Warren Buffett and Charlie Munger have once again completed their annual Berkshire Hathaway shareholder’s meeting, and they still have the stamina to sit before an audience for five hours. If you don’t want to watch the whole thing, what can we learn from them? Here are five points that struck me.
I’ve already covered Warren Buffett’s ambitions for investing in the UK and Europe regardless of Brexit, but there’s one key figure that emphasises the influence he could possibly wield.
In March 2019, the value of Berkshire Hathaway’s cash and short-term investments stood at $114.2bn (£87.8bn). Mr Buffett has enough cash, at current market valuations, to buy up the entirety of Diageo (£77bn), AstraZeneca (£76bn) or Reckitt Benckiser (£43bn).
In fact, there are only four FTSE 100 companies with higher valuations than Mr Buffett’s spare cash — Royal Dutch Shell, BP, Unilever and HSBC Holdings.
Kraft Heinz has fallen 50% from its 52-week high, knocking $10.6bn off Berkshire ‘s investment. Mr Buffett insists that the current management of the struggling food company is improving things, and he has no intention of walking away.
But there’s been a $15bn write-down on some of its brands, and there’s an ongoing investigation into its accounting by the US Securities and Exchange Commission.
The lesson? As Mr Buffett says himself, he simply paid too much for it. No matter how good a company, there’s always a price that’s too high.
I’d never think of either of these gentleman as such, but a “horse’s ass” is precisely what Charlie Munger says he feels like when he reflects on Berkshire’s failure to invest in Google’s parent, Alphabet.
He and Warren Buffett described it as one of their biggest regrets, saying they were “sucking their thumbs” when they should have been buying.
But hindsight bites the best of us, and I think not buying something that goes on to greatness is one of the least damaging mistakes we can make.
What you know
Stick to what you know, says Warren Buffett. So what about Elon Musk’s plan for Tesla to start selling insurance to buyers of its electric cars?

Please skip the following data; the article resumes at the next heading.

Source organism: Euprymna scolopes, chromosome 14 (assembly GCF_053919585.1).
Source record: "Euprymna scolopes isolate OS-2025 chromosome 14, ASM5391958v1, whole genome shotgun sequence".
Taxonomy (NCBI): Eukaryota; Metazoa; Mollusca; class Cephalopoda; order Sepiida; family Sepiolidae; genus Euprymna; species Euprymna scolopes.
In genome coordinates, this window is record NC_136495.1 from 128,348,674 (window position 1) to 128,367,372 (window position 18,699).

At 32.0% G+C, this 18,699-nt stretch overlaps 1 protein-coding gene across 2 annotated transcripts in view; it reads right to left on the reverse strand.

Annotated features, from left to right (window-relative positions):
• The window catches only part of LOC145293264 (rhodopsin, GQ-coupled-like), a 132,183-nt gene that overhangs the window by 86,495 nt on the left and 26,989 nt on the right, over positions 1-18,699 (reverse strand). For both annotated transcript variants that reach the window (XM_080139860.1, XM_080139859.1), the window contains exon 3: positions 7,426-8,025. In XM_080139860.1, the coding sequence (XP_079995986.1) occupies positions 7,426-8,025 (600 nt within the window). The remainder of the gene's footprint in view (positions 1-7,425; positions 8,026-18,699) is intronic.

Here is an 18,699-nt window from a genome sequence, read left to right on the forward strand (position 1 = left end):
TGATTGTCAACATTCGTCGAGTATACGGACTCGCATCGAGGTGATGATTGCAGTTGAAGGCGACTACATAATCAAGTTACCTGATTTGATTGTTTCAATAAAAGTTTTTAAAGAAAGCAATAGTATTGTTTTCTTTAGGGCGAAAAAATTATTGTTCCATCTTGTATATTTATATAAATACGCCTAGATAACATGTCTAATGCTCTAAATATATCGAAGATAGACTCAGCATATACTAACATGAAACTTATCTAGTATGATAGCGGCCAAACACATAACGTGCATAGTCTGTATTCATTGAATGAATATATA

He’s not the least bit concerned, saying: “The success of the auto companies getting into the insurance business is probably as likely as the success of the insurance companies getting into the auto business.“
Could he be wrong? If Tesla’s intention is not to make money from insurance but to make a compelling offering that would tempt more people into buying its cars, there could be more to it than meets the eye.
Berkshire Hathaway shares have been lagging the market, and it’s led to Mr Buffett suggesting that it might soon be time to use up some of that cash mountain to repurchase shares.
But why are the shares underperforming? I suspect part of the answer lies in Berkshire’s recent purchase of Amazon stock, at a sky-high P/E. The decision was made by one of the next generation of Berkshire’s managers, and to many it doesn’t look like a Buffett-style investment at all.
The truth is that mortality gets us all, and (probably like many) I just can’t see how Berkshire Hathaway can be the same without Warren Buffett and Charlie Munger.
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John Mackey, CEO of Whole Foods Market, an Amazon subsidiary, is a member of The Motley Fool’s board of directors. Suzanne Frey, an executive at Alphabet, is a member of The Motley Fool’s board of directors. Alan Oscroft has no position in any of the shares mentioned. The Motley Fool UK owns shares of and has recommended Alphabet (A shares), Alphabet (C shares), Amazon, Berkshire Hathaway (B shares), Tesla, and Unilever. The Motley Fool UK has recommended AstraZeneca, Diageo, and HSBC Holdings. Views expressed on the companies mentioned in this article are those of the writer and therefore may differ from the official recommendations we make in our subscription services such as Share Advisor, Hidden Winners and Pro. Here at The Motley Fool we believe that considering a diverse range of insights makes us better investors.